The first thing you probably think of when we say “kidney stone” is “pain.” Kidney stones can certainly be painful for some dogs, but did you know that other dogs may not have any symptoms? There’s some interesting science behind kidney stones and how they’re formed — let’s learn more.
They Start as Crystals
Urine is mostly water (about 95 percent), but it also contains substances that can play a role in the formation of urinary crystals and stones. The crystals are microscopic, but the stones are larger rock-like clumps that are often visible without a microscope. The presence of crystals in urine doesn’t automatically lead to stone formation, but they do represent a risk of the dog developing stones. Urinary stones are called kidney or bladder stones depending on their location, and kidney stones are also called nephroliths (“nephro-” meaning kidney and “-lith” meaning stone).
Types of Stones
Kidney stones can be formed from several different minerals, including magnesium, ammonium, phosphate and calcium. They can also be formed from oxalate, which is a naturally occurring compound found in food. Calcium oxalate is the most common type of kidney stone in dogs, accounting for more than 70 percent of them. Struvite, which is made up of magnesium, ammonium and phosphate, is another type of kidney stone that dogs may have issues with. There are several other types of stones dogs can develop, but they are not common.
The Formation of a Stone
Struvite stones are typically associated with a bacterial urinary tract infection (UTI). This makes treatment of the infection essential to resolving stone formation. The exact cause of calcium oxalate stone formation isn’t fully understood. Some breeds are more predisposed to stone development than others (schnauzers, shih tzus, Yorkshire terriers). Many factors such as urine pH, hydration status, diet and metabolic issues can play a role in the formation of calcium oxalate crystals.
Detecting a Kidney Stone
Many times, dogs with kidney stones do not have any outward signs. Stones are often detected when undergoing X-rays for unrelated reasons. If symptoms are present, they are usually due to a concurrent kidney infection or another kidney disease. Signs related to kidney stones may include blood-tinged urine, abdominal and/or back pain, vomiting and anorexia.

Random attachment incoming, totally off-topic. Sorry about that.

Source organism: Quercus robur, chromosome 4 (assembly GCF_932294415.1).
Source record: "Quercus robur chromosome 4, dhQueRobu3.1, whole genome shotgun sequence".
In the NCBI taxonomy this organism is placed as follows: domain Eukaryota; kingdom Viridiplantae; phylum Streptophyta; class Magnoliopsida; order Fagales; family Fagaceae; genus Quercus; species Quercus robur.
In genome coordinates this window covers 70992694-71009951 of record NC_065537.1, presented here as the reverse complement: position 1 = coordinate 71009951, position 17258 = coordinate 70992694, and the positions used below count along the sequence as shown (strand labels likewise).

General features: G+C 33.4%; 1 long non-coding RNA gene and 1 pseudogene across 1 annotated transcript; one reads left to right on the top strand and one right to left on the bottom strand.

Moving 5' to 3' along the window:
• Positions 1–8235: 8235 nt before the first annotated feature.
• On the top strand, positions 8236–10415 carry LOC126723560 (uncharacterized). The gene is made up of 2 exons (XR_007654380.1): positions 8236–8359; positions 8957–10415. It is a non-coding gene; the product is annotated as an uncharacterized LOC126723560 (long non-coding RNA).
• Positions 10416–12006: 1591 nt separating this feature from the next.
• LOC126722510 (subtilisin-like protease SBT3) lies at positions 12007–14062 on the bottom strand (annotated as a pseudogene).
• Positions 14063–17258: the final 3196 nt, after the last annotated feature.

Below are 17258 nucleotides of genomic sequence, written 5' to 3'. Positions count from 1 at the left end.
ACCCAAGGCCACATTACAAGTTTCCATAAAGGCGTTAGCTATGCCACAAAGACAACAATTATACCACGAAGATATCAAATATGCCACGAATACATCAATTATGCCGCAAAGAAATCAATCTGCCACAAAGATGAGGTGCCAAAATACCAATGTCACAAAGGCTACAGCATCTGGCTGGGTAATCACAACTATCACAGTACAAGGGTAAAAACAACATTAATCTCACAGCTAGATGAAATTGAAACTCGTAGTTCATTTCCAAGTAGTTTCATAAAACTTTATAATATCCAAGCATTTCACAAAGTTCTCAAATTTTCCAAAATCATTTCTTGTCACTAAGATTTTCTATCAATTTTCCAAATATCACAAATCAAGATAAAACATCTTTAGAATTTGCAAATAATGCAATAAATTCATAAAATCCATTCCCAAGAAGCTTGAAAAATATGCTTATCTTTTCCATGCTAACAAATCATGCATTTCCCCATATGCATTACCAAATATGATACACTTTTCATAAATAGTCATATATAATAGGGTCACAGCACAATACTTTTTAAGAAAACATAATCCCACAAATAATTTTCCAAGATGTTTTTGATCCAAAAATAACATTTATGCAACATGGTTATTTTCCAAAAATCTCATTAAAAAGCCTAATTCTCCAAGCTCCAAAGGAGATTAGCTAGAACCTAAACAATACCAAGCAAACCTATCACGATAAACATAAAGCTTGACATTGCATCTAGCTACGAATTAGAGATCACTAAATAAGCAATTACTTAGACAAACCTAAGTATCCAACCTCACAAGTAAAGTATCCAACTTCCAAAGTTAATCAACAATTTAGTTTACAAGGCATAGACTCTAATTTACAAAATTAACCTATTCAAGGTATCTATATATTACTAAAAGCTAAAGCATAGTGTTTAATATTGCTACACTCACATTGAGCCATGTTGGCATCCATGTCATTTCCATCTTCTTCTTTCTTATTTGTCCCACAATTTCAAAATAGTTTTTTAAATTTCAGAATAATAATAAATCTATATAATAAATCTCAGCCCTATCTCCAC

If symptoms, a physical exam and urinalysis indicate a potential urinary issue, your veterinarian may perform an abdominal X-ray or ultrasound to confirm the presence and location of urinary stones. Bladder stones are much more common than kidney stones. By examining a urine sample, the type of crystals present in the urine can help to determine the type of stone. This information is used by your veterinarian to make an appropriate treatment plan.
A Range of Treatment Options
If the kidney stones are not currently causing problems, intervention may not be needed and your veterinarian may recommend regular monitoring for changes. If action is required, the type of stone will determine the treatment options.
Some stones, such as struvite, can be treated with medical therapy including a therapeutic diet and appropriate administration of antibiotics. Therapeutic diets are usually low in magnesium and phosphorus. Unfortunately, calcium oxalate stones can’t be dissolved by changing your dog’s diet.
Another option for removal of kidney stones is extracorporeal shock wave lithotripsy (ESWL). This procedure uses shock waves to break up the stone into smaller pieces that can pass through the urinary tract. This procedure is minimally invasive and usually successful but may not be readily available. Additionally, some specialists can remove stones via percutaneous nephrolithotomy or surgically assisted endoscopic nephrolithotomy.
Surgery to remove kidney stones is much more complicated than surgery to remove bladder stones. In some cases, it may be possible to surgically remove the stone from the kidney; however, sometimes the entire kidney may need to be removed.
Kidney stones can cause pain and result in serious illness, including blocking the urinary tract — potentially a life-threatening situation. If you think your dog is showing signs of a kidney stone, have them checked by your veterinarian.
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